I should make another point about the use of peaceful as against violent means. The PRC is now a formidable economic power, which is growing at the rate of 9 per cent. per annum and sucking in vast amounts of overseas capital. It is perhaps keeping the value of its currency artificially low by means of the link to the dollar, and it can therefore flood world markets with cheap goods, building itself an ever stronger position. We would like that determination to pursue growth and prosperity to be focused entirely domestically, on ameliorating living standards, rather than on the acquisition of armaments.

I cannot, therefore, comprehend why the European Union, at the behest of the Federal Republic of Germany and the French Republic, in particular, should be reviewing arms sales to the PRC. In July last year, the annual report to the United States Congress on the PRC's military power made some interesting observations. It claimed that China had more short-range ballistic missiles—about 450—than previously thought and that it was expected to increase the number by more than 75 per year for an unspecified period. The estimated annual rate of accumulation was previously thought to be about 50 missiles per year. The sophistication and accuracy of Chinese missiles has improved, with the People's Liberation Army developing longer range models of the CSS-6 with ranges of up to 3,000 km, and therefore capable of reaching Okinawa. The PRC is growing and sucking in foreign capital. As a result of its export drive, it is able to claim an ever bigger share of world markets. At the same time, however, it is pursuing a policy of modernising its armed forces. Although it is somewhat reducing manpower, it is also increasing the sophistication of its offensive capabilities. That comes at a time when its relationship with Taiwan is not easy. Taiwan is, as we see from its latest elections, an entirely democratic political entity. It has no aspirations to flex military muscles; it wants only to have a good relationship with its Chinese friends on the mainland and to allow its people to express their view of how their political destiny should be settled.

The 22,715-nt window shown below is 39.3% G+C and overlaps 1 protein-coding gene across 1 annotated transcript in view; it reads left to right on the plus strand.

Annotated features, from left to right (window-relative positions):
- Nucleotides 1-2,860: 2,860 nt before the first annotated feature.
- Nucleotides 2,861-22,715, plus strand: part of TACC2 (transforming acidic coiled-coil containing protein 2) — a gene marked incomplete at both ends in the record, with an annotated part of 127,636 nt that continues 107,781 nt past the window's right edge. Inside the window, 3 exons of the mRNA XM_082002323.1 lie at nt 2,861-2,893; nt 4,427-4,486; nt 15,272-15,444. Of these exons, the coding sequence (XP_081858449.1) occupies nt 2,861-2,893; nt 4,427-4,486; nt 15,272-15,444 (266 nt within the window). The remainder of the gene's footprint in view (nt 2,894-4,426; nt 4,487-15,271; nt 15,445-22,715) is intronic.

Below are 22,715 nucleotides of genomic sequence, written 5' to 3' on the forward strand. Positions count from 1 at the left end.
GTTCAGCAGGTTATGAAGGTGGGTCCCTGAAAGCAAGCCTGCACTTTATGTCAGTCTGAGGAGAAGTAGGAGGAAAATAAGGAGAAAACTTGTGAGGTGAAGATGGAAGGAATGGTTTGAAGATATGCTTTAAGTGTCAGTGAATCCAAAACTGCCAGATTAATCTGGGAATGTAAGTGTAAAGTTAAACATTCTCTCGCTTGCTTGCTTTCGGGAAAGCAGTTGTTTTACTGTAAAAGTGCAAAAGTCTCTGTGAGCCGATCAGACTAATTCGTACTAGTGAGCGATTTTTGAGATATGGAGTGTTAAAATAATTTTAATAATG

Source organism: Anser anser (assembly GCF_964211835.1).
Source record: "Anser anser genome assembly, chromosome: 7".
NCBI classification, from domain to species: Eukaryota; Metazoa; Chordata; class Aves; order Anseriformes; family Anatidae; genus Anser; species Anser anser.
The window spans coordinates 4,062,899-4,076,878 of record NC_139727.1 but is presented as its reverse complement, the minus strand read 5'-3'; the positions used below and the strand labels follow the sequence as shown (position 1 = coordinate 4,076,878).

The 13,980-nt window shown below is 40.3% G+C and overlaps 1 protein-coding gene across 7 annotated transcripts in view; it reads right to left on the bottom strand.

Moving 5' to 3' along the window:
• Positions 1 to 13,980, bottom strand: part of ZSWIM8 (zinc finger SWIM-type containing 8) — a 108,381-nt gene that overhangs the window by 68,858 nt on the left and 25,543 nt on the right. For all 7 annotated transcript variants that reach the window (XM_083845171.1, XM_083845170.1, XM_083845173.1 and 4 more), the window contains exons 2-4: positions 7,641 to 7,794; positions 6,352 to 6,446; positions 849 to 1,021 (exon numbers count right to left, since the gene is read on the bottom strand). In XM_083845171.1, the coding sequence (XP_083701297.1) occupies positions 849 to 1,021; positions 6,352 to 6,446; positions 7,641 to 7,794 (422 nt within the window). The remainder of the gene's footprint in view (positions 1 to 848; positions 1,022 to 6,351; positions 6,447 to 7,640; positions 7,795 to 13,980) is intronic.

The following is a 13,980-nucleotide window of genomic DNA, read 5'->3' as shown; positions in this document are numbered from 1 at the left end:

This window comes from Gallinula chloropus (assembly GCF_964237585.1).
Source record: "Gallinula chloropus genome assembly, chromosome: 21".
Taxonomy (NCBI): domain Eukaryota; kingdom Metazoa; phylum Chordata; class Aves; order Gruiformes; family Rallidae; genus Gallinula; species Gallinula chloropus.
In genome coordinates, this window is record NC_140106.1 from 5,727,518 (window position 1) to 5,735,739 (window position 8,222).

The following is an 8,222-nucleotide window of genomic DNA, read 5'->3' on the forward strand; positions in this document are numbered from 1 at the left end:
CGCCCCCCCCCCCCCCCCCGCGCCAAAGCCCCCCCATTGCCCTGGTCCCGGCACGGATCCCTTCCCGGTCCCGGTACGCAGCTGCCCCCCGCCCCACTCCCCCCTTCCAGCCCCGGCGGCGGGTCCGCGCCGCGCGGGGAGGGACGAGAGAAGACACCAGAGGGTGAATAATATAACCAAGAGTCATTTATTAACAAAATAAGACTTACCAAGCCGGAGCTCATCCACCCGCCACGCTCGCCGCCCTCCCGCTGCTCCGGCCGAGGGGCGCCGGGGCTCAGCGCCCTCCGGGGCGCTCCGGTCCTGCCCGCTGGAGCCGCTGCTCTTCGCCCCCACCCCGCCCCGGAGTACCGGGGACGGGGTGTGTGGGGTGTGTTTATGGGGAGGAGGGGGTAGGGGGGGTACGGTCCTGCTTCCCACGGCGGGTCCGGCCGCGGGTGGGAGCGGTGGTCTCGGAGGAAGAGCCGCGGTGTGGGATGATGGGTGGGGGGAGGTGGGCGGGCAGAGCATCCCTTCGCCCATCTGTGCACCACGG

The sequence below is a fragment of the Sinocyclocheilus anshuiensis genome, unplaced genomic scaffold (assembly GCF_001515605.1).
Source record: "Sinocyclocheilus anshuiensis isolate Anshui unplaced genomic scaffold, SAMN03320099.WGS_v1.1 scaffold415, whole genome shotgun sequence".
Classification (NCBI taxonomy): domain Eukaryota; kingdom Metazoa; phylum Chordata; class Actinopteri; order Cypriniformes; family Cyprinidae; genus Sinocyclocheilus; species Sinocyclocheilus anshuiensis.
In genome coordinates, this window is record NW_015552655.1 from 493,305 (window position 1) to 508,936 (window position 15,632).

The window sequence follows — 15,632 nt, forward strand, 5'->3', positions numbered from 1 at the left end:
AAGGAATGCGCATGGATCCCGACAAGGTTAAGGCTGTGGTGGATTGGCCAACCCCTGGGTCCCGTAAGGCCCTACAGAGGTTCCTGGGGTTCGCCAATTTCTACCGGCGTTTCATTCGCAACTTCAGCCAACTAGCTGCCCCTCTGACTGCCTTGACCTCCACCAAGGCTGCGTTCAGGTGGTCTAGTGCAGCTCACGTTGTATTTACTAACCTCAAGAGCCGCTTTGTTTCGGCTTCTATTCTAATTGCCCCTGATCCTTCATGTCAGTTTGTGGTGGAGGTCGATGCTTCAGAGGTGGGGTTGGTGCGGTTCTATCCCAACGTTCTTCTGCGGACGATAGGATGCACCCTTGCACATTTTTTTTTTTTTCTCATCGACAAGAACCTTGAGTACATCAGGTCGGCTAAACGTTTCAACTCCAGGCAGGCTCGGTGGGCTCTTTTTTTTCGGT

It is important to have a balanced policy on China and to seek every opportunity to maximise our trade without relinquishing our principled stand on human rights, and without diminishing our commitment to an arms sales policy whereby we sell armaments only to those countries that do not oppress their own people or pursue policies at home that violate human rights.